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Covid-19 risk increases with airborne pollen


ANI
9 Mar 2021

Washington [US], March 9 (ANI): Researchers have reported an association between SARS-CoV-2 infection and airborne pollen concentrations. The global spread of COVID-19 coincided with a large seasonal peak in pollen emissions in the northern hemisphere.

According to the research, when airborne pollen levels were higher, increased SARS-CoV-2 infection rates could be observed. These results were determined by a large-scale study conducted by an international team headed by researchers at the Technical University of Munich (TUM) and the Helmholtz Zentrum Munchen.

The findings were published in the journal PNAS. In the spring of 2020, the outbreak of the coronavirus pandemic appeared to coincide with the tree pollen season in the northern hemisphere. These observations prompted an international team of researchers to conduct an extensive investigation: The scientists wanted to know whether there is a demonstrable link between airborne pollen concentrations and SARS-CoV-2 infection rates.

Under the leadership of first author Athanasios Damialis, the team at the Chair of Environmental Medicine at TUM collected data on airborne pollen concentrations, weather conditions, and SARS-CoV-2 infections - taking into consideration the variation of infection rates from one day to another and the total number of positive tests.

In their calculations, the team also included data on population density and the effects of lockdown measures. The 154 researchers analysed pollen data from 130 stations in 31 countries on five continents.

The team showed that airborne pollen can account for, on average, 44 per cent of the variation in infection rates, with humidity and air temperature also playing a role in some cases. During intervals without lockdown regulations, infection rates were on average 4 per cent higher with every increase of 100 grains of airborne pollen per cubic meter.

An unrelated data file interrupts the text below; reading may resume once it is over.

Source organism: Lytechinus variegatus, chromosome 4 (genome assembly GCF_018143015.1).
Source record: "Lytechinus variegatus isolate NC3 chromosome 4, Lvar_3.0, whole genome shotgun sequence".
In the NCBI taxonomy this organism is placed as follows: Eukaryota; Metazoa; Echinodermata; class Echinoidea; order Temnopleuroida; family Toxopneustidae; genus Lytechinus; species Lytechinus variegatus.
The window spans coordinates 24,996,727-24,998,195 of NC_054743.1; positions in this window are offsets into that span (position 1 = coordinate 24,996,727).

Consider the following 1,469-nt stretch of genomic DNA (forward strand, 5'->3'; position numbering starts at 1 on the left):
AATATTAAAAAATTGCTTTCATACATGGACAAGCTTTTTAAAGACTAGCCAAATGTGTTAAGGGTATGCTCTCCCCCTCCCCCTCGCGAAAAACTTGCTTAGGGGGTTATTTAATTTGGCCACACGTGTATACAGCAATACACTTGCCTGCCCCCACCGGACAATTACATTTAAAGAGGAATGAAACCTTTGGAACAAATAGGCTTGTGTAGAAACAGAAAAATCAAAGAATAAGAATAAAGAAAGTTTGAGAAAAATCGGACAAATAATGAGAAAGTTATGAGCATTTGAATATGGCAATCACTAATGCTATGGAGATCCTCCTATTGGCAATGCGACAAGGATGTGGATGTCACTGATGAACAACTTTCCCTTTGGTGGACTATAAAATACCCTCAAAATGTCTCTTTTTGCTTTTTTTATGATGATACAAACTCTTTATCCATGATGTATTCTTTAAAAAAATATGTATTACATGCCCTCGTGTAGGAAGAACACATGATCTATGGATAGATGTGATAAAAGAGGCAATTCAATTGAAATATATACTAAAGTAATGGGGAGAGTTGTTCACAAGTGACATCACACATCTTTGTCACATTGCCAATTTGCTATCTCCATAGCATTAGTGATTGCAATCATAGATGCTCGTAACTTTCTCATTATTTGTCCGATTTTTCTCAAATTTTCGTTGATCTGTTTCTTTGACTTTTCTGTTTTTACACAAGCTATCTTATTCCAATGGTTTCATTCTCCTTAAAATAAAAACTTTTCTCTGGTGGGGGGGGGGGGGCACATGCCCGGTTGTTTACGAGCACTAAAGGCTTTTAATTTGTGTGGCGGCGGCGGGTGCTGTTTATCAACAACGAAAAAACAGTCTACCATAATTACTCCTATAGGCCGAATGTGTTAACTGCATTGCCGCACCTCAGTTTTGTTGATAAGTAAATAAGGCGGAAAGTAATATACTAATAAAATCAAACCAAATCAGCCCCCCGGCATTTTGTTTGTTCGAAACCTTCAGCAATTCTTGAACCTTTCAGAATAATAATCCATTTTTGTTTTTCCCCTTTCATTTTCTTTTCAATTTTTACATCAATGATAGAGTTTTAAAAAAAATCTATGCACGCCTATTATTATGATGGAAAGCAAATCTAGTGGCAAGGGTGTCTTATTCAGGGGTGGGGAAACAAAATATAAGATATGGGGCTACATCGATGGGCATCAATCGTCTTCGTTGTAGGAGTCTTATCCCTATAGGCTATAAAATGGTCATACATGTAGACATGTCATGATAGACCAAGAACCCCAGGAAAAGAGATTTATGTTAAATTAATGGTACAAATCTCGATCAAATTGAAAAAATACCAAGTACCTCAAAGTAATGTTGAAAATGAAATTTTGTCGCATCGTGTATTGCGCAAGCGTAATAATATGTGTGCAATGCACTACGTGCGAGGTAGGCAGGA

In some German cities, concentrations of up to 500 pollen grains per cubic meter per day were recorded during the study - which led to an overall increase in infection rates of more than 20 per cent. In regions where lockdown rules were in effect, however, the infection numbers were on average only half as high at comparable pollen concentrations.

High pollen concentrations lead to a weaker immune response in airways to viruses that can cause coughs and colds. When a virus enters the body, infected cells usually send out messenger proteins. This is also the case with SARS-CoV-2.

These proteins, known as antiviral interferons, signal nearby cells to escalate their antiviral defenses to keep the invaders at bay. Additionally, an appropriate inflammation response is activated to fight the viruses.

But if airborne pollen concentrations are high, and pollen grains are inhaled with the virus particles, fewer antiviral interferons are generated. The beneficial inflammatory response itself is also affected. Therefore, on days with a high concentration of pollen, it can lead to an increase in the number of respiratory illnesses. This also holds true for Covid-19. Whether individuals are allergic to the different pollen types is irrelevant.

"You cannot avoid exposure to airborne pollen," said Stefanie Gilles, who is also the first author of the study.

Gilles added, "People in high-risk groups should, therefore, be informed that high levels of airborne pollen concentrations lead to an increased susceptibility to viral respiratory tract infections." Athanasios Damialis emphasizes: "When studying the spread of SARS-CoV-2, environmental factors such as pollen must be taken into account. Increased awareness of these effects are an important step in preventing and mitigating the impact of Covid-19."Based on these results, the authors recommended the use of particle filtering masks by high-risk individuals during springtime periods of high pollen concentrations. Claudia Traidl-Hoffmann, last author and a professor of environmental medicine, advised people at high-risk to monitor pollen forecasts over the coming months.

Claudia Traidl-Hoffmann stated that wearing a particle filtering mask when pollen concentrations are high can keep both the virus and pollen out of the airways. (ANI)

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